The art market is exploding and attracting an increasing number of enthusiasts and investors in search of future stars - especially in the Modern and Contemporary art market. If you are thinking about investing in Contemporary fine art but are overwhelmed by the choice of artists on the market, the following article will provide our expert tips and well-kept secrets on investing in art for beginners. Who knows, maybe you will soon own a painting by the future David Hockney!
How to make a smart investment in the fine art market
Keep an eye on emerging artists
Investing in an emerging artist who is just beginning their career is one of our key tips for several reasons. Firstly, because their artwork is more often than not reasonably priced, allowing the buyer to feel a sense of financial security while enjoying the thrill of purchasing a piece that may accrue value. Secondly, because buying a signed painting, sculpture or photograph means investing in a piece of art that will adorn your home or office. It is worth every penny if something brings you joy everyday. That is why it is crucial to select a piece that you love and that blends harmoniously with your taste. It is important to keep in mind that some now-prolific artists like Andy Warhol were ridiculed and mocked by art critics when they released their first pieces. Taking a chance on a piece that catches your eye can be a game changing decision.
Know how to think outside the box
Don't focus on one particular style or medium. Many people often miss out on promising artists simply because their field of research is too narrow. Curiosity is not a bad thing in the art world, quite the contrary!
We learn every day
It is becoming increasingly easy to research and purchase art online thanks to the internet. Investing in art is a growing trend and prices are becoming more affordable. For example, the average price for a piece by Orlanda Broom increased from $500 to $6,000 in less than five years. It is possible to Invest in contemporary fine art without breaking the bank.
Gain experience and learn to have a keen eye before investing in an artist
Don't panic if you're new to the art world. You don't need a degree in art history or to specialize in Abstract, Pop or Street art in order to make a smart investment. However, it can be helpful to expand your knowledge.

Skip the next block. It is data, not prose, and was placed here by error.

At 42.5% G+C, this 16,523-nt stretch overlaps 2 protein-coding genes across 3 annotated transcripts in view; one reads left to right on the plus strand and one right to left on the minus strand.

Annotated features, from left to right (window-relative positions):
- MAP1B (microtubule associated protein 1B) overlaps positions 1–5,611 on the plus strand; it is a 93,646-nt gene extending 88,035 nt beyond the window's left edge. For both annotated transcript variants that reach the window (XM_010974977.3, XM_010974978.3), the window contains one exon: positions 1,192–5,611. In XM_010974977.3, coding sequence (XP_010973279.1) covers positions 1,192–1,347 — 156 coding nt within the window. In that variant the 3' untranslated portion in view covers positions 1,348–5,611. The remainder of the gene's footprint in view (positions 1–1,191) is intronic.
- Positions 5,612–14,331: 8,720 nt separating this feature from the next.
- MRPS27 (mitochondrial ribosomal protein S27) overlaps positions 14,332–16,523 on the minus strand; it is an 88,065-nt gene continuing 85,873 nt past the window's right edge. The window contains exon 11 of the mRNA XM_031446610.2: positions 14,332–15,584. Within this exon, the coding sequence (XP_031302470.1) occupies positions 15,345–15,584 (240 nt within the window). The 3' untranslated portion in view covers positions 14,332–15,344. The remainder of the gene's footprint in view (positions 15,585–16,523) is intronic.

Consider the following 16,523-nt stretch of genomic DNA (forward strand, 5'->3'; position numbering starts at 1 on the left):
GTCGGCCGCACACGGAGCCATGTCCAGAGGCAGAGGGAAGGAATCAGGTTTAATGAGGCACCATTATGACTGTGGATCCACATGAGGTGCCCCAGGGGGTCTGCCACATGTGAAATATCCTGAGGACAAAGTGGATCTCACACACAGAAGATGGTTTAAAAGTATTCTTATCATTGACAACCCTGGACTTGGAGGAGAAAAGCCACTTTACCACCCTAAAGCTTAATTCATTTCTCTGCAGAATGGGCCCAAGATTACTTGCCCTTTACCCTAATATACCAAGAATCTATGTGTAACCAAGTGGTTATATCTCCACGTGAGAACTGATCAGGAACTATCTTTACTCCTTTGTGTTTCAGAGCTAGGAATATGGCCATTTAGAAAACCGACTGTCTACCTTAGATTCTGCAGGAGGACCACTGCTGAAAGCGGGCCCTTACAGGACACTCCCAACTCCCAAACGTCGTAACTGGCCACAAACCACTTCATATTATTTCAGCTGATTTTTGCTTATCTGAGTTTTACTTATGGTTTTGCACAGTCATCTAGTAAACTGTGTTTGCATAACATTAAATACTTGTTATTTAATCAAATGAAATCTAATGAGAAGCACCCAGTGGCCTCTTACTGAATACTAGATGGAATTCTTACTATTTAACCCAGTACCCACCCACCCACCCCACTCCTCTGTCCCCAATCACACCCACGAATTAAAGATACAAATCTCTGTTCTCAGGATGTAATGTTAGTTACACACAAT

Look at as many pieces as possible. This will help you to form your own opinion about a piece and to be knowledgable about what is present and trending in the art market.
Artalistic's top tips on investing in fine art for beginners
Key recommendations for beginner art investors
In today's global art market, it is not always easy to make the right investment at the right time. Here are a few tips that we hope will help you along the way:
- Keep abreast with the latest news and which artists are gaining recognition. There are countless online platforms and other sources that can help you keep track of what is going on in the art world and help you find emerging artists with strong potential. Artalistic has a staff of passionate individuals that are ready to give you expert advice. Other websites like Artprice also offer extensive information about the art market.
- If you keep track of an artist whose work is becoming popular and who is gaining accolades it can be a good idea to invest in another artist with a similar style. Keeping an eye on artists that are gaining good reputations will also help you learn how to identify trends and future best sellers.
- Research all different types of art and see how the work evolves - paintings are not the only type of art on the market. For example, at the moment, disciplines such as drawing and photography are increasing in popularity and are worth checking out.
Beginner's tips for investing in fine art
Don't forget to check on the transparency and reliability of the platform or art dealer you decide to make an investment with.
The person in charge of the gallery or website that represents the artist should be able to provide you with provenance papers. Beware of overly tempting offers and exchanges or transactions that appear suspicious.